The Fifth Element – This is also one of my favorite movies. It’s a wild roller coaster ride of action, aliens and I don’t know what. In a way, it’s a Christ story, but nothing like the usual kind. Most Christ stories are like Batman or Spiderman, in which a regular guy is elevated (through personal discipline or science) to a hero status. But that’s not really like Christ. The Fifth Element is about a “supreme being” who comes down to our level to save us. It’s what we call a christology of descent. In this film, Bruce Willis plays a guy who thinks he has to save the savior, but he (and the world) gets saved by her in the end.

Jesus of Montreal – This is a French Canadian film with English subtitles – but it’s worth the extra work to read along. An actor is commissioned to modernize a church’s passion play, but not everyone likes the changes he makes. While the story of Christ is going on in the passion play, the story of Christ is also going on in the lives of the actors.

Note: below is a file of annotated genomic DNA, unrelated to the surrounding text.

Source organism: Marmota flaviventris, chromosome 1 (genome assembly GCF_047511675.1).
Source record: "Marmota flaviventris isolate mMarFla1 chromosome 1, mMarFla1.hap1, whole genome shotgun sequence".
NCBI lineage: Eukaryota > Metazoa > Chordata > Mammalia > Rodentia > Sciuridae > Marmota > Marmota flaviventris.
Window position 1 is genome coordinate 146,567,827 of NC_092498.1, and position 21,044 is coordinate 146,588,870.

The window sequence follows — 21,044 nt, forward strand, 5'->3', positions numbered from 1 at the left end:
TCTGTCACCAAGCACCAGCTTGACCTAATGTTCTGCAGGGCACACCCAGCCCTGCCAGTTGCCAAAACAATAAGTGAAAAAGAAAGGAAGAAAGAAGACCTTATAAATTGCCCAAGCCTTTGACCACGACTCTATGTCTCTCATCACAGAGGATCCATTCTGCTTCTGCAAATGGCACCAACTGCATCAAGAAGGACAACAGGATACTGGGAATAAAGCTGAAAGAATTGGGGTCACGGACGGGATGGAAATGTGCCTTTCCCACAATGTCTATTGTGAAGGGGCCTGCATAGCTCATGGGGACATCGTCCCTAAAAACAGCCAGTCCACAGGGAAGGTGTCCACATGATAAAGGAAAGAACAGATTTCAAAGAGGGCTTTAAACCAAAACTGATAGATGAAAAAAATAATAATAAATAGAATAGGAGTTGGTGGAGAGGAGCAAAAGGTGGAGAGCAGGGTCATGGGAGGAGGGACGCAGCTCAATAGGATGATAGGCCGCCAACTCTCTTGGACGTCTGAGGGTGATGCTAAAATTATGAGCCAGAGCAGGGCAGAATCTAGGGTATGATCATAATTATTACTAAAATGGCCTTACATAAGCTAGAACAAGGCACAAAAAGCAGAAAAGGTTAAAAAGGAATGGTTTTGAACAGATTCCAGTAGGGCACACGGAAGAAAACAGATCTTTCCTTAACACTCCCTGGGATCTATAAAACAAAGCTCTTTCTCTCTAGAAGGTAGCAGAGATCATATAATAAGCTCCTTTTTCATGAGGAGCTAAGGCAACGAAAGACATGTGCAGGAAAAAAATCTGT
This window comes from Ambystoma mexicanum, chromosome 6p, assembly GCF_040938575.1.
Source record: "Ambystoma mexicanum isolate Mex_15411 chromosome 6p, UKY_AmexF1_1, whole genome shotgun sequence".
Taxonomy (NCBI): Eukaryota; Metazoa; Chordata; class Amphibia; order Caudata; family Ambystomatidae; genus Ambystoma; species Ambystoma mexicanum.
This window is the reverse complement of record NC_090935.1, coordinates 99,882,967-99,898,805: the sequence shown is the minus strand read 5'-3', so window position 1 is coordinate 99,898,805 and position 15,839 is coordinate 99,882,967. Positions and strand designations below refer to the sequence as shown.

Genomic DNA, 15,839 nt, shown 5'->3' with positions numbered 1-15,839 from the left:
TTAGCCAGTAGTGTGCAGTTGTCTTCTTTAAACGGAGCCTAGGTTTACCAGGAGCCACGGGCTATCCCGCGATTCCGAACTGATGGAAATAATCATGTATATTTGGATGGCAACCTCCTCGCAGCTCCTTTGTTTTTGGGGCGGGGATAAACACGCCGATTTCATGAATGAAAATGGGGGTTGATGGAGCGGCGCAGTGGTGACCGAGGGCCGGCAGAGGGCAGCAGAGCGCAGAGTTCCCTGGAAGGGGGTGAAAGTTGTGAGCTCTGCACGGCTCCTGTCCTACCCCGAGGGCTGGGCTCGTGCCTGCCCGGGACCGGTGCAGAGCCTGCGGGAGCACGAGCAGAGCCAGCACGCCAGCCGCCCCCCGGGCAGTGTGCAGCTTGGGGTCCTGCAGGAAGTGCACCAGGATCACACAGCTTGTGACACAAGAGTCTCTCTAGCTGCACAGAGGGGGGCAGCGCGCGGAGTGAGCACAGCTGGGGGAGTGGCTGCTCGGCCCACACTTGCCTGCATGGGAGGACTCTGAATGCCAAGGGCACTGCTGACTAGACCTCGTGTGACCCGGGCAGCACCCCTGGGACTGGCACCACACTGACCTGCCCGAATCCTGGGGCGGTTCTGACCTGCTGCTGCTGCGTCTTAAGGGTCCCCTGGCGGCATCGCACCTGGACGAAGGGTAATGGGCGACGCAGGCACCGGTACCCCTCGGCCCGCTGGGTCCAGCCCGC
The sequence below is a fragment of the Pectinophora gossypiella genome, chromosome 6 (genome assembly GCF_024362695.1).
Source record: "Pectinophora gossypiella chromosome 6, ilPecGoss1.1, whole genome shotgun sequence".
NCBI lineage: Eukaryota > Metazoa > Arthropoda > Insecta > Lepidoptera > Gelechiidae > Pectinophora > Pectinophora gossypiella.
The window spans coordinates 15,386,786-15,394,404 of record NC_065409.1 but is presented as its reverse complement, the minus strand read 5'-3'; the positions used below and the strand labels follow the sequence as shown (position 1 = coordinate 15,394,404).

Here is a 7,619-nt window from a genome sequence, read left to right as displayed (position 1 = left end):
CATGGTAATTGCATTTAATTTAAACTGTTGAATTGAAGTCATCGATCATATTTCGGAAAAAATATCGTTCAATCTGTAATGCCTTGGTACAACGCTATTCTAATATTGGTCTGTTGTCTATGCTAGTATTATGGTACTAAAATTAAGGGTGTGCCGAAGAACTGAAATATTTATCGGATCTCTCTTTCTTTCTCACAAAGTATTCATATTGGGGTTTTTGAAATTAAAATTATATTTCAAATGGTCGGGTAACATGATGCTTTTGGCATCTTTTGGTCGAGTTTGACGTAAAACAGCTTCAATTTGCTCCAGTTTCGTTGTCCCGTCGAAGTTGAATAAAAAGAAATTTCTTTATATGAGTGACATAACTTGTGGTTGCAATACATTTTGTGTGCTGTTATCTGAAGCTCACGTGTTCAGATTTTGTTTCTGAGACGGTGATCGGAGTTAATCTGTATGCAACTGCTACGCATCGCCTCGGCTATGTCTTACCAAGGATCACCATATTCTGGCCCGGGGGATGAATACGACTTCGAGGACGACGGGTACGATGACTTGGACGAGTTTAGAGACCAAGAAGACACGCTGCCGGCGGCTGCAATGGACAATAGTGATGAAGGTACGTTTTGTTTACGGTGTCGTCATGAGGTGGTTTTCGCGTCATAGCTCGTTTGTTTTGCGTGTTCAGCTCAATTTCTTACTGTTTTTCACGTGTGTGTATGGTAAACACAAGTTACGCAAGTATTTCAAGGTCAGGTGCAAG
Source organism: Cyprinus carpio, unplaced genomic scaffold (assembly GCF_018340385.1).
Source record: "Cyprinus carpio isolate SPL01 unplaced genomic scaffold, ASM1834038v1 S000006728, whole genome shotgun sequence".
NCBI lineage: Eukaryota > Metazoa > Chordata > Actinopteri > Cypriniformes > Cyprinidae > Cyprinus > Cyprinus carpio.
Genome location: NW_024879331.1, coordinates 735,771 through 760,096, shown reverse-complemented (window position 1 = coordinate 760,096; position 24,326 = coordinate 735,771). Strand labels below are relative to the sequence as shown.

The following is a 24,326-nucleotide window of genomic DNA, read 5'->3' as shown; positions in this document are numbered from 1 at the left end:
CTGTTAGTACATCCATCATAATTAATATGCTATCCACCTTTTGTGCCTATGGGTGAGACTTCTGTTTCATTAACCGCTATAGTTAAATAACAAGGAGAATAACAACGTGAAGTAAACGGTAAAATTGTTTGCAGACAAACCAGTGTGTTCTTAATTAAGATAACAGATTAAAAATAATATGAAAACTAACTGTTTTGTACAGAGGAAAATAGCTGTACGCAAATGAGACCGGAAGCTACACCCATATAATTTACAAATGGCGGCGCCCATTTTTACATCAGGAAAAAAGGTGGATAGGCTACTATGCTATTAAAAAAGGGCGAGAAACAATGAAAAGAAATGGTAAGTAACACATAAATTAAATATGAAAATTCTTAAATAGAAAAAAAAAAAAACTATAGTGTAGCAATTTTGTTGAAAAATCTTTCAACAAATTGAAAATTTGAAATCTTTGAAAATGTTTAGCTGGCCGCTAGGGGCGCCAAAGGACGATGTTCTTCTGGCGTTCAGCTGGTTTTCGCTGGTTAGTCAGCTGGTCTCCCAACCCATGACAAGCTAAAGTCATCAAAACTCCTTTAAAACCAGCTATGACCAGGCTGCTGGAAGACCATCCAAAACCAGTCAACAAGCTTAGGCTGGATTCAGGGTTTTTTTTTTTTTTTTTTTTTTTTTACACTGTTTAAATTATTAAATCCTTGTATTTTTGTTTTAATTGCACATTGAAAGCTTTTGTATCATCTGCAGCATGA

Brother Sun, Sister Moon – This film answers the musical question, “What if St. Francis was a Hippie?” It was made around the same time as Godspell, but it’s not really a musical – though it has a great soundtrack by Donovan (remember “Mellow Yellow”? – yeah, him.). It has some problems in the historical accuracy department, but it’s beautifully filmed and very inspiring. Bonus: Pope Innocent III is played by Sir Alec Guinness (i.e., Obi Wan Kenobi).

I Robot – Based on the story by Isaac Asimov, this is also a kind of Christ story, but I don’t know how much that was intended, maybe I’m just seeing what I want to see. But it’s a great futuristic story. If you like to see the way filmmakers envision the future, this is a good one.